Steroid Injection Therapy
Steroid injections provide an effective anti-inflammatory and pain relieving treatment directly to the joint or soft tissues causing pain. The most common sites of injection are the shoulder and knee but any joint which is arthritic could be injected. Normally only one injection is required to gain sufficient pain relief and restore normal range of movement.
If you would like to discuss treatment further please email firstname.lastname@example.org or call 01227 266439.
Hyaluronic Acid Injections
Hyaluronic acid injections are normally used for the treatment of osteoarthritis by reducing pain and improving the function of our joints. It can be used in the knee, or in any of the other joints in the body that are classified as synovial.
A synovial joint is one in which the ends of the bones are enclosed in a capsule containing a thick, slippery liquid called synovial fluid. The bone ends are covered in a smooth layer of a tough, rubbery substance called cartilage. The synovial fluid helps protect the cartilage from wear and tear by keeping the bones slightly apart and by acting as a shock absorber and lubricant. It also acts as a filter, letting nutrients reach the cartilage, but blocking the passage of harmful cells and substances.
The most important component of synovial fluid is a substance called hyaluronic acid. It is this substance that allows the synovial fluid to perform its cartilage saving properties. Hyaluronic acid is continuously broken down and replaced. Normally, there is an exact balance between the breakdown of old hyaluronic acid and the production of new hyaluronic acid. In osteoarthritis, however, this balance is disturbed and breakdown happens faster than production. As a result, the synovial fluid becomes watery and stops working properly. As a result the cartilage in the joint gradually wears away. The thinning of the synovial fluid and wearing away of the cartilage leads to symptoms of osteoarthritis, which include pain, stiffness and swelling.
Ostenil is a solution containing hyaluronic acid. It is injected into the space in the joint that contains synovial fluid and works by restoring the normal balance between the breakdown and production of hyaluronic acid. This effect of Ostenil means that it can decrease pain and stiffness and improve the other symptoms of osteoarthritis.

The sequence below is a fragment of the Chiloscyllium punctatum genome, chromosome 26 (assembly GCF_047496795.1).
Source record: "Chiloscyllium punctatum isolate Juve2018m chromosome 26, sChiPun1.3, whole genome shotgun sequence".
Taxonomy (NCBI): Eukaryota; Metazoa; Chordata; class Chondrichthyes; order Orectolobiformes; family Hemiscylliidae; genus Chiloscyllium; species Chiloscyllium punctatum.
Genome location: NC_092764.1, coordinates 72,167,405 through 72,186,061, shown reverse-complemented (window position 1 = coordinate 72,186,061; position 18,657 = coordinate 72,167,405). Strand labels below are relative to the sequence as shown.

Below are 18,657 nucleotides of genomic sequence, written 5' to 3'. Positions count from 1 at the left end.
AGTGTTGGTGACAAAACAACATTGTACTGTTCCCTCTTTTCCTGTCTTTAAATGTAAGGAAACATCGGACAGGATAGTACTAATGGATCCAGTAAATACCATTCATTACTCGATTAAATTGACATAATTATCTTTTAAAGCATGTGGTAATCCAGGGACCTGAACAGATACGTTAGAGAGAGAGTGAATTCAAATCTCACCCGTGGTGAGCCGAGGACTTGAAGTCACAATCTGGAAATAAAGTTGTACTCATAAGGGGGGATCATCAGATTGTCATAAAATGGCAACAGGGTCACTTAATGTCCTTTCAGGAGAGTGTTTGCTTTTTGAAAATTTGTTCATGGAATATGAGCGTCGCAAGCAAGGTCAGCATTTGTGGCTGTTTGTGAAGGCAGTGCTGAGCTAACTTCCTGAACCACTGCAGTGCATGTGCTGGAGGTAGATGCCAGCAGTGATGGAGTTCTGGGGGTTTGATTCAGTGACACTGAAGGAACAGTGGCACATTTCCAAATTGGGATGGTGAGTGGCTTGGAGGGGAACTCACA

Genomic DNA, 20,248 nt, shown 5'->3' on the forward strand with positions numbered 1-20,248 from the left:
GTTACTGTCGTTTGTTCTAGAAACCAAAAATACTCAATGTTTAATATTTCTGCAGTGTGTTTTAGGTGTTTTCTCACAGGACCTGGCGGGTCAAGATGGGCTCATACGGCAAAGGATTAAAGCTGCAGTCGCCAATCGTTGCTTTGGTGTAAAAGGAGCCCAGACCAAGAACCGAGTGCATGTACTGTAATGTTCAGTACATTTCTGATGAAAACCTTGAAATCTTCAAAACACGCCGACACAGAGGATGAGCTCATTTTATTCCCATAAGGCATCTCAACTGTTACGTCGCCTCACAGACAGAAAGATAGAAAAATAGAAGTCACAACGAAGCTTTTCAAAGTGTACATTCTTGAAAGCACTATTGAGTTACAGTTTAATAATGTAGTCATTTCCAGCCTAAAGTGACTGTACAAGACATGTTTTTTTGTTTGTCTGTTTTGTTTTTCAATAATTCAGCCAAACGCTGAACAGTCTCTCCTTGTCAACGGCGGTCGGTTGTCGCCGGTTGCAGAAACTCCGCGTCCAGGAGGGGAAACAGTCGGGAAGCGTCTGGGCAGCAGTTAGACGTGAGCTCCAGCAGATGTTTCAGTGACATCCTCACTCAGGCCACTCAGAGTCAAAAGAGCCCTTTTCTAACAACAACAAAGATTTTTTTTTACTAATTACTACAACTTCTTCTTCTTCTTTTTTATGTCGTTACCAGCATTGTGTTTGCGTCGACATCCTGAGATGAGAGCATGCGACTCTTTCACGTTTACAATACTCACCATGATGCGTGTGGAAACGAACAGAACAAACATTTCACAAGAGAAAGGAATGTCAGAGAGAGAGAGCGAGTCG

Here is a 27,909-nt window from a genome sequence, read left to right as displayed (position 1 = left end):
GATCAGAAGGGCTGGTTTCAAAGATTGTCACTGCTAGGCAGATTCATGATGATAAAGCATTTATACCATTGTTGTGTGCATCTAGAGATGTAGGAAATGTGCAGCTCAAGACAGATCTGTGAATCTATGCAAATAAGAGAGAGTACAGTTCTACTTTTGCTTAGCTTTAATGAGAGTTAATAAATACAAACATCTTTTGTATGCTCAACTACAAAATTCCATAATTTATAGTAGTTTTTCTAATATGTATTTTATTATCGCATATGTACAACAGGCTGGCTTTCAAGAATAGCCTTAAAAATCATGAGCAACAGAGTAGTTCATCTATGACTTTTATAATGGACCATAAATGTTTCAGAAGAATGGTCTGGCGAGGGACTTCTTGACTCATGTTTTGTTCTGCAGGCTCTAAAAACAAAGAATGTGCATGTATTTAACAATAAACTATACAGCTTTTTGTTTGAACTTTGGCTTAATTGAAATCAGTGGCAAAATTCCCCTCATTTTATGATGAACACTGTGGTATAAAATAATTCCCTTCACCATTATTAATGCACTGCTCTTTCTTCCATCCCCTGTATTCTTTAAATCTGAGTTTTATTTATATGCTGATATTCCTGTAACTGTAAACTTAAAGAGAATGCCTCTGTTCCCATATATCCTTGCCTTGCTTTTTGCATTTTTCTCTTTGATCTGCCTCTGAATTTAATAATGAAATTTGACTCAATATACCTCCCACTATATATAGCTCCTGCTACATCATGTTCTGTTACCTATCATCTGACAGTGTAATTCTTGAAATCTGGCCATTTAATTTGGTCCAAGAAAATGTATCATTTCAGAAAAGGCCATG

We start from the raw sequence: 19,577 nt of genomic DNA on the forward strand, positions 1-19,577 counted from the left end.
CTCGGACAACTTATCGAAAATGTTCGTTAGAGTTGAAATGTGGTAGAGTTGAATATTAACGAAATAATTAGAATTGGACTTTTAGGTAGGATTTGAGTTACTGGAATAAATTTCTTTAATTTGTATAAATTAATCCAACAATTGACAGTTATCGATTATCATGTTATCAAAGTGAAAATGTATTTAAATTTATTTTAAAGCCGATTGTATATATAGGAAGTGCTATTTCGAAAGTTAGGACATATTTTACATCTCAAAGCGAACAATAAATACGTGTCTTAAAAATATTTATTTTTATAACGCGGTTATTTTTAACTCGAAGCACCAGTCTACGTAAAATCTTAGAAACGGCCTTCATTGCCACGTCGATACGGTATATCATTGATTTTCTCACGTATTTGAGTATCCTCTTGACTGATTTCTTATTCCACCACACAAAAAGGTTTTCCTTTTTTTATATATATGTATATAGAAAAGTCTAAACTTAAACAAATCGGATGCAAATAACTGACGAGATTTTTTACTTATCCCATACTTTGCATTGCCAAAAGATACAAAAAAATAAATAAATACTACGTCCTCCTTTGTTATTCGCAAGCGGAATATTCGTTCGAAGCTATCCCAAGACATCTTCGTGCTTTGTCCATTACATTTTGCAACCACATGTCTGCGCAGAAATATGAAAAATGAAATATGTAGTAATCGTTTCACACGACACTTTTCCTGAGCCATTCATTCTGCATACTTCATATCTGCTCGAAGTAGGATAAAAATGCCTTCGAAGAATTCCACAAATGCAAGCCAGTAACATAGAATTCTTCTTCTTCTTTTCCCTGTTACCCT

A course of Ostenil normally gives relief for 9-12 months and involves an injection once a week for 3 weeks until you have had 3 injections. They can be used on regular basis if required as they have no known side effects and they are not known to be detrimental to the bodies tissues in any way. Hyalonronic acid is classed as a ‘medical device’ rather than a drug such is its level of safety. For optimal affect, chronically swollen joints can be injected first with steroid to reduce inflammation and then injected with hyaluronic acid around 4 weeks later reducing the need for repeated steroid injections.
To discuss further please email Charlie at email@example.com or call 01227 266439.
Q: What is a corticosteroid?
A: A medicine which can relieve swelling, stiffness and pain by reducing inflammation.
Q: Why don’t I just take anti-inflammatory pills?
A: You can, but the side effects of these are much more common and can cause stomach upsets and bleeding. These injections bypass the stomach and are much more effective.
Q: Are there any times I should not have an injection?
A: Yes, if you:
- Are hypersensitivity or allergy to any of the drugs used: risk of anaphylaxis
- Have sepsis – local or systemic infection
- Are reluctant to have the injection
- If you are under 18
- Had a recent fracture
- Have a prosthetic joint
- Are pregnant
Q: What are the possible side-effects?
A: These are very rare and your clinician will discuss them with you:
- Post injection flare
- Skin atrophy/depigmentation/bleeding
- Tendon atrophy/rupture
- Infection – if the area becomes hot, swollen and painful for more than 24 hours you should contact your clinician or doctor immediately
- Facial flushing
- Menstrual irregularity
- Impaired diabetic control
- Temporary bruising if you are taking blood thinning medication
You will be asked to wait for 30 minutes after the injection to ensure there is no allergic reaction to the drug.
Q: Is the injection painful?
A: Not particularly, as your therapist has had intensive training in the technique. Sometimes it can be sore for a few hours, but you will be told what to do about this.
Q: How fast does the injection work?
A: If local anaesthetic is also used the pain should be less within a few minutes, though it may return after about an hour. The steroid usually starts to work within 24-48 hours but may take longer.
Q: How long does the effect last?
A: This varies from person to person and the condition being treated, but the steroid usually continues working for 3 to 6 weeks.
Q: How many injections can I have?
A: This depends on the part of the body involved and will be decided by your therapist and yourself. Usually one injection is sufficient, but if the pain is severe or has been there for a long time, you may need more.
Q: What should I do after the injection?
A: If the problem was caused by overuse, you will probably be told to rest the area for about a week; if it is a joint pain, you may start early gentle movement.
Q: When will I have to be seen again?
A: Usually your therapist will want to see you again about a week or ten days after the injection. You will then be given appropriate physiotherapy treatment and probably some exercises for you to do at home. You will also usually be reviewed a month after the injection to monitor the long term effect of the treatment.